Portia Capital Management owner Michelle Connell joins Yahoo Finance Live to discuss potentially recessionary risk next year, the outlook for the stock market, and consumer spending trends.
BRAD SMITH: Joining us now, we've got Michelle Connell, who is the Portia Capital Management owner. Michelle, great to have you here with us. And an early happy new year to you. A year that many investors want to put behind them in 2022, and now looking squarely at 2023, where should we be finding some sources of, perhaps, optimism for 2023?
MICHELLE CONNELL: Well, first off, thanks for having me on, Brad. And happy new year to you and all investors.
I still, despite the tape looking a little bit more optimistic today, looking out at least through the first half and definitely the first quarter, I'm still a little bit cautious here. I think we're going to be looking at more softness from the consumer. And that means that we're probably going to be looking at softness when companies come out and report first and second quarter. And you're going to see revenues probably down and margins taking a little bit of a hit here. So I think that we still have some tough waters in front of us, the beginning of the year at least.
BRIAN SOZZI: Michelle, on the cautious part, where do you think the landmines are going to be this earnings season? What sector is really going to surprise investors negatively?
MICHELLE CONNELL: I think it will be the areas where consumers have the largest impact. That will be maybe even consumer staples, consumer discretionary. I think as you're seeing more people trying to keep up with inflation by tapping out their credit cards-- we saw that at the end of the third quarter, a $40 billion increase, that's huge.
And people are starting, actually, to tap-- taking hardship withdrawals from their 401Ks. And you look at all that combined and also with how heavy portfolios have been hit, I think people are going to get through the Christmas and holiday season and say, open up-- start looking at their investments and going, OK, what now?
So I think people are going to take their time wading back in and taking risks. So consumer discretionary and consumer staples, I think you're going to see softness there. I still like energy. And I still like-- I think bonds are a good area to start looking at. There's no harm in getting 7% in some good, strong bond funds while you're waiting to take on more risk.
BRAD SMITH: When your customers reach out to you and clients want to have a conversation about where they should stay invested right now, what have you been advising them?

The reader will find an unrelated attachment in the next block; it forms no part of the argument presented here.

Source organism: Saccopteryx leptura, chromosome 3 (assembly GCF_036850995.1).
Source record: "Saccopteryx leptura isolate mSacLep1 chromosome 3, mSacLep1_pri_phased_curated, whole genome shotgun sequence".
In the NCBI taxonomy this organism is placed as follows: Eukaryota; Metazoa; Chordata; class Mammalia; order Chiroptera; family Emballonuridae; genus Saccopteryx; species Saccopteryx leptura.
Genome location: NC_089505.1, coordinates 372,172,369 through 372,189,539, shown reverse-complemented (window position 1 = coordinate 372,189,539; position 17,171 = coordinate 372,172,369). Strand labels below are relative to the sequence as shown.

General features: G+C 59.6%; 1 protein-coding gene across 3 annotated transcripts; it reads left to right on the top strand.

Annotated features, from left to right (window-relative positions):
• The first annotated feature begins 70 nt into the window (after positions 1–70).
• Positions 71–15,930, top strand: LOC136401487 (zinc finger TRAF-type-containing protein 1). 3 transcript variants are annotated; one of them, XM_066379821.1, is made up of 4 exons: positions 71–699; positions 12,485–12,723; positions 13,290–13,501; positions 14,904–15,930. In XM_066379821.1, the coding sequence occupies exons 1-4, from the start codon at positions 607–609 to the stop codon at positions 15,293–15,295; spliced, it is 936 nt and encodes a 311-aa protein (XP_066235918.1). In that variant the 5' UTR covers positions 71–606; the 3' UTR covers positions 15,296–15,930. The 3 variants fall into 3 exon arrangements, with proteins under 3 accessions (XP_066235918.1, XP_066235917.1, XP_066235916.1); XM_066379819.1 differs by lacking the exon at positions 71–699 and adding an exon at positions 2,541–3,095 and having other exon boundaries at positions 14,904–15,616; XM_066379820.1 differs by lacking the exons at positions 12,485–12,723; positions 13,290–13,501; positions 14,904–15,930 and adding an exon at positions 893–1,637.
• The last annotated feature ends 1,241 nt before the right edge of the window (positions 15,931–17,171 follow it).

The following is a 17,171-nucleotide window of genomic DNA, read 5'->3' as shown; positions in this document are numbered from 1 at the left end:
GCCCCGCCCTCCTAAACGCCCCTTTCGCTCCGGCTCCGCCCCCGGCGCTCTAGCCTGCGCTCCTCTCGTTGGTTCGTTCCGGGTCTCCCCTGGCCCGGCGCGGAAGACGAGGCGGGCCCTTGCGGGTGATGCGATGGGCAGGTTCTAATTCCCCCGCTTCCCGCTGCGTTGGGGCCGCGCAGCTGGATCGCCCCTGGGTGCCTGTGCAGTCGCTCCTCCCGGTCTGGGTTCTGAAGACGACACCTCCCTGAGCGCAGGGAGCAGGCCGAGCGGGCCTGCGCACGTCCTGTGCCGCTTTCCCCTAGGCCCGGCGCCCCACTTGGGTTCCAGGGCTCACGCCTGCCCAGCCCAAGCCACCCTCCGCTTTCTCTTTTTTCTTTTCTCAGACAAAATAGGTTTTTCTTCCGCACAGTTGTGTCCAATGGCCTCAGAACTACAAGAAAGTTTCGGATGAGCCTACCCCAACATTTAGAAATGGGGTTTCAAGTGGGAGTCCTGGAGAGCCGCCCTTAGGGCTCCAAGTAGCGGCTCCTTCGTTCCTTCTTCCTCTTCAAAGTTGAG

MICHELLE CONNELL: I've been fortunate because it's an education process with your clients. You always are reaching out to them and telling them what's going on and where you are seeing some potential opportunities as well as risk. And clients want to know that they are protected from more downside at this point and that they're going to be able to make their retirement goals especially.
And so they want to make sure that what they've saved up to this point, there's not going to be any more damage, so talking them through the strategies and also trying to steer them away from being more short-term focused, which all of us are as human beings, to more long-term focus and the end game, what they want to accomplish.
BRAD SMITH: When we think about the number of people who are set to retire in 2023, how does that really impart-- impact rather, the equity markets as well if they're starting to pull some of that off the table in order just to make sure that, additionally at least on the onset of retirement, that there is enough cushion for themselves?
MICHELLE CONNELL: You're having more individuals that are near retirement who are wanting to go to more safety in their portfolios. Individuals either want to go towards more bonds or more real estate or even cash. So you can't blame them at this point.
And you even have individuals-- I've had people come back to me and say, do I have enough? Am I going to have to go back to work? These are individuals that are either retired or close to retirement.
And so these are things that individual investors are really concerned about going forward. How are they going to meet these goals, especially if these goals are necessary in the interim-- in the near future?
BRIAN SOZZI: Michelle Connell, Portia Capital Management owner, good to see you. Have a happy new year.